Saudi-led coalition has been trying to shore up the internationally recognised government of Abedrabbo Mansur Hadi.
US Secretary of State Rex Tillerson met Tuesday with the foreign ministers of Britain, Saudi Arabia and the UAE to discuss "a political solution" to the conflict in Yemen, sources said.
The meeting was organised by top British diplomat Boris Johnson at the British embassy in Paris.
Tillerson and Johnson took part earlier Tuesday in the launch of an international initiative against chemical weapons, in particular in Syria.
"The conflicts in Syria and Yemen have created two of the worst humanitarian crises of our time," Johnson said ahead of the meetings.
"There can be no military solution to either conflict, only peaceful and carefully negotiated political solutions will truly end the suffering."
The UN has described Yemen, the poorest country in the Middle East, as the world's largest humanitarian disaster.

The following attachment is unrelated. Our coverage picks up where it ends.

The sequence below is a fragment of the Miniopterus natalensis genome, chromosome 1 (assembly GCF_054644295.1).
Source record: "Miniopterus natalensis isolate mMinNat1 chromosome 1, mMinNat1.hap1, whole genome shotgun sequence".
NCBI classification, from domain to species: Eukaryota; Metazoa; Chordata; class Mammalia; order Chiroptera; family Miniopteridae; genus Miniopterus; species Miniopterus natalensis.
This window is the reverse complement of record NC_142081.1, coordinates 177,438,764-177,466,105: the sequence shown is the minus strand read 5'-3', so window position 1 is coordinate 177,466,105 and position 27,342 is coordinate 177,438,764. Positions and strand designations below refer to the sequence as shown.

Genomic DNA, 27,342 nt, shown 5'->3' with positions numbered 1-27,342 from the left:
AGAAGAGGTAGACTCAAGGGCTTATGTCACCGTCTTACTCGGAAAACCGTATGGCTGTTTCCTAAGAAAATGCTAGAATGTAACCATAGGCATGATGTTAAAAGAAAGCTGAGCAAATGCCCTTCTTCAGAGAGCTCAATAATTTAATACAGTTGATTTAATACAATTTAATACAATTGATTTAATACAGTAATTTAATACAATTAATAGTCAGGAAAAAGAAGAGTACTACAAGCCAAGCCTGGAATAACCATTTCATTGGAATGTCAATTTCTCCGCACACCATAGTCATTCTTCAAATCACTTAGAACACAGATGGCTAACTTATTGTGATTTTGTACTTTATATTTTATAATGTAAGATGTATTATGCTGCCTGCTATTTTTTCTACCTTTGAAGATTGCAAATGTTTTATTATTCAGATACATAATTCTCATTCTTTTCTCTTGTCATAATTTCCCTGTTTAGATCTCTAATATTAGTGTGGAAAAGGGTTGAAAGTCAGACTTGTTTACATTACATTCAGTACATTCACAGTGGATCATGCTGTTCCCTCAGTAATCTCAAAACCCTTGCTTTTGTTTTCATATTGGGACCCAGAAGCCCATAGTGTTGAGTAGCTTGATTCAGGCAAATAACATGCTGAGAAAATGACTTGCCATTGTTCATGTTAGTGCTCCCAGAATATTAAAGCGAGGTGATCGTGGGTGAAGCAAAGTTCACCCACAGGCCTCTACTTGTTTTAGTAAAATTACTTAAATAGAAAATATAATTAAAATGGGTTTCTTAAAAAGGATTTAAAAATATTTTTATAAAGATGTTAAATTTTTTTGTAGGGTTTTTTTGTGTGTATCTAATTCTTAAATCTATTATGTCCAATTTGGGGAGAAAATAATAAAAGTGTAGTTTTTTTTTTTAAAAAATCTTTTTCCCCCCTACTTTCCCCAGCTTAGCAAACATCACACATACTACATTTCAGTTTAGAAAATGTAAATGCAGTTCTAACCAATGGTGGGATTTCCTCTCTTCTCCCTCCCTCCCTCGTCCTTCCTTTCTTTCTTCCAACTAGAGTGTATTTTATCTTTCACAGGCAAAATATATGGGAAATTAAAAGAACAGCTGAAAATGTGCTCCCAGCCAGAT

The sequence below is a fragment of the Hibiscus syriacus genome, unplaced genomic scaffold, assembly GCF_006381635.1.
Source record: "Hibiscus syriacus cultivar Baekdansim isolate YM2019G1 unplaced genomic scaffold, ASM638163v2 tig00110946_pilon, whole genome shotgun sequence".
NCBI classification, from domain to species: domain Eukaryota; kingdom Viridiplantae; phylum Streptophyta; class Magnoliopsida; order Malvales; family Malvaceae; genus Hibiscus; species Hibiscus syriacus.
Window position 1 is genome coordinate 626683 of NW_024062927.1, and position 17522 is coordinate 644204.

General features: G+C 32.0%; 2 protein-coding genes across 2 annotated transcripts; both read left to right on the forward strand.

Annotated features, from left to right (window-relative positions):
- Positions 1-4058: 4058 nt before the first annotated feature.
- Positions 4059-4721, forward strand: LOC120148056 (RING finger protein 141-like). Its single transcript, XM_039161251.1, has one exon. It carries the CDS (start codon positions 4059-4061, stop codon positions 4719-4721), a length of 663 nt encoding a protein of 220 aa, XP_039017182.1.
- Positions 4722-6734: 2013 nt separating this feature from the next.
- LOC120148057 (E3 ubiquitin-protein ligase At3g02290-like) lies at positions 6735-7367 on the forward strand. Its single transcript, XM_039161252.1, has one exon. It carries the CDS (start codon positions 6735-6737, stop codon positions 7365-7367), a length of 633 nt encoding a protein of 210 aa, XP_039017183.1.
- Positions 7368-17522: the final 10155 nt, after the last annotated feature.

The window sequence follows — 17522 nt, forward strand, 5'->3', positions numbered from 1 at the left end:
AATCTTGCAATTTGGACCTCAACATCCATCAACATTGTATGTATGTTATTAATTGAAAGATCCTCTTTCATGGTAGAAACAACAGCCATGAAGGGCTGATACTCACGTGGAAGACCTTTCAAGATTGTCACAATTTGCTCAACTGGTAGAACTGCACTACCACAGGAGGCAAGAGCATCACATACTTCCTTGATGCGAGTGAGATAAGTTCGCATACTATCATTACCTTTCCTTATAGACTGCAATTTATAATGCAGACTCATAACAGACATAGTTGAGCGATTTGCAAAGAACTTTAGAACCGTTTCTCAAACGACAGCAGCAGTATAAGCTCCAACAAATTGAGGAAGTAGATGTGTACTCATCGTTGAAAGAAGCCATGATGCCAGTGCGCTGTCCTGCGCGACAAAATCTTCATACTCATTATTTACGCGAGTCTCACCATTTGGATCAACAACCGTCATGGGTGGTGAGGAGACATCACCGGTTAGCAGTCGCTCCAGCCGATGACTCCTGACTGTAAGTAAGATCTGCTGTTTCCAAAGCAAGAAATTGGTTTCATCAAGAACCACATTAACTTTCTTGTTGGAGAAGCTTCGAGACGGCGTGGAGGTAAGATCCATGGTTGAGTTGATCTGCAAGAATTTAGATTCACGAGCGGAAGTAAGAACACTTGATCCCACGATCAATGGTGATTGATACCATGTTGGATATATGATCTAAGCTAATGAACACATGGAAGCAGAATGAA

"We talked about the agreed critical goals in Yemen which are, first and foremost, to sustain the measures that have been taken over the course of the past weeks to expand" humanitarian access, a senior US State Department official said after the embassy meeting.
"That's what provides all of us the space" to pursue "further goals" of a political resolution to the conflict and a strategy to counter Iranian influence in Yemen, he added.
The conflict has left more than 9,200 dead and about 53,000 wounded.
A Saudi-led coalition has been waging an air campaign against Houthi rebels since March 2015 in an attempt to shore up the internationally recognised government of Abedrabbo Mansur Hadi.
Loyalist forces however have been struggling to reclaim territory lost to the rebels.
Riyadh, which has faced mounting criticism over its air raids which have killed numerous civilians and its blockade of the country, Monday announced $1.5 billion in humanitarian aid and an operation to facilitate relief.
Saudi and the US accuse Iran, Riyadh's regional rival, of smuggling weapons to the Houthi rebels.
"The Iranian proliferation has to come to an end. If it doesn't come to an end, there need to be consequences," the US official said, without specifying the form of retribution.